This article was first published in The Times of Israel.
“Had I known then what I know now, I would have gone straight to the nearest shrink,” Chris Cramer, Global Editor for Multimedia at Reuters, told The Times of Israel in relation to his being held hostage at the Iranian Embassy in London in 1980. Cramer, at the time working for the BBC, had gone to the embassy to get a visa to enter Iran to cover the American embassy hostage crisis there. Unfortunately, the journalist had only been standing in line a few minutes when the building was stormed by six terrorists. Cramer escaped after 36 hours by faking a heart attack. “At the time, I was appalled at the suggestion that I might have had Posttraumatic Stress Disorder,” said Cramer, who refused stress counseling offered by his employer and the United Kingdom’s Home Office. “But I ended up suffering for a long time,” he admitted.
What Cramer knows now is due in part to his own experience in news management at Reuters since 2008, and before that as Managing Director of CNN International. But it is also thanks to the groundbreaking work of Dr. Anthony Feinstein. A Jewish South African-born, British-trained neuropsychiatrist at the University of Toronto, Feinstein, 55, was the first to systematically and scientifically study and document the psychological effects of covering war and violent conflict on journalists. “Anthony has become over time the world’s acknowledged expert on PTSD among war journalists,” Cramer said. “The guy’s a genius. He’s become a magnet for my colleagues. Anyone can contact him.”
Indeed, any frontline journalist anywhere in the world can contact Feinstein via the “War, Journalism, and Stress” website he has set up and monitors with funding from CNN that allows them to take a self-assessment on depression, PTSD, trauma history, substance abuse, and general psychological wellbeing. Journalists receive immediate feedback on their scores and may be advised to make an appointment with their doctor or with the person coordinating their company’s employee assistance program. In the seven years that the website has existed, thousands of journalists from 40 different countries have used it.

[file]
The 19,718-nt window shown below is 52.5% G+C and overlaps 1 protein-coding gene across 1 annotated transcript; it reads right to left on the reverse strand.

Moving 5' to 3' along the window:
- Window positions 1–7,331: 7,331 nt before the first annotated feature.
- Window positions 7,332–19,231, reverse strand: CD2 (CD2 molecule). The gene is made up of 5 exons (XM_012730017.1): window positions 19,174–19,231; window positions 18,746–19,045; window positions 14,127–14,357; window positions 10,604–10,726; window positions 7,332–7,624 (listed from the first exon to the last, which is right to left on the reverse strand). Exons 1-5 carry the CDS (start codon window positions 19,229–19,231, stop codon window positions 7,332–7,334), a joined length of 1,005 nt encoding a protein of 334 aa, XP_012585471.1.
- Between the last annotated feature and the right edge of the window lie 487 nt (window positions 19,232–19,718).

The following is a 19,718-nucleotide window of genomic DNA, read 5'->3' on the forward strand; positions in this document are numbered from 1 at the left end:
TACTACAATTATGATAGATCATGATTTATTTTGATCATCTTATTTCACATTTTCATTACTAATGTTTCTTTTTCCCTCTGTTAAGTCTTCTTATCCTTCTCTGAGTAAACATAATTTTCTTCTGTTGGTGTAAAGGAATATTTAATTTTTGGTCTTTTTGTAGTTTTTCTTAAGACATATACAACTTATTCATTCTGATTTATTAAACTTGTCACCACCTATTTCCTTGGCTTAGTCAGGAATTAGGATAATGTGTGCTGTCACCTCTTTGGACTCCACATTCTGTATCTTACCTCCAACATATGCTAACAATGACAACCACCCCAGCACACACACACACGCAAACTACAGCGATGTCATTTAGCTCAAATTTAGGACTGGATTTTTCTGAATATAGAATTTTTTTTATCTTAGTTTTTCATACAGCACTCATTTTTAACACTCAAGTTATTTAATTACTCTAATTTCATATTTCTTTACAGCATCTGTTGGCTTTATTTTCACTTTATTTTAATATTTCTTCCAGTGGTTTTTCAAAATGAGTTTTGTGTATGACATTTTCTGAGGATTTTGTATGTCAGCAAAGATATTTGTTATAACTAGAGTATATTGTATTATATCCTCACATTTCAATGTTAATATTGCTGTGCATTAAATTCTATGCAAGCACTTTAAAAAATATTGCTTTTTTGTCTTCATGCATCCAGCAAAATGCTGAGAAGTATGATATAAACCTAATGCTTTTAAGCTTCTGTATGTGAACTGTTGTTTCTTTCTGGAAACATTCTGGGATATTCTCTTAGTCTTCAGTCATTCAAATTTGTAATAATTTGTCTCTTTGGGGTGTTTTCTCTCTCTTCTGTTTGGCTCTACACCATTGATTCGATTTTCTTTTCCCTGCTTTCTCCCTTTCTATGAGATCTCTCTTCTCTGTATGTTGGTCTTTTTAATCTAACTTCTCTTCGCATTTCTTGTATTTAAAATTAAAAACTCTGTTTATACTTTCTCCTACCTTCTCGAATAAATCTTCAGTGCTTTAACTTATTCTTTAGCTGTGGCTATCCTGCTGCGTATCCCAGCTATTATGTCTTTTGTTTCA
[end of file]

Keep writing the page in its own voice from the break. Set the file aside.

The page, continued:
Until the modest and approachable Feinstein came along, however, it was highly unusual for news organizations to offer psychological assessment and counseling to their reporters, producers, videographers and photographers in the field. “Media organizations didn’t want to get involved because it would increase the liability issue,” reflected Jeffrey Dvorkin, director of the University of Toronto’s journalism program and former Managing Editor at CBC Radio and Vice President for News and Information at NPR. “We constantly saw the trauma. It was part of the landscape to have people who were ‘difficult,’ who were ‘characters.’ We had to ‘manage’ them, but we didn’t have to address the issues. We’d push them until they broke and then we’d send them back in.”
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© 2012 Renee Ghert-Zand. All rights reserved.